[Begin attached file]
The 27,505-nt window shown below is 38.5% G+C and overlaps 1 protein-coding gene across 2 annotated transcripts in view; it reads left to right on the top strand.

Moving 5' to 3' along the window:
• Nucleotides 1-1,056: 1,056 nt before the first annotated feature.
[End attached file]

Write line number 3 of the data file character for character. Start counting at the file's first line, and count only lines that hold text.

• Nucleotides 1-1,056: 1,056 nt before the first annotated feature.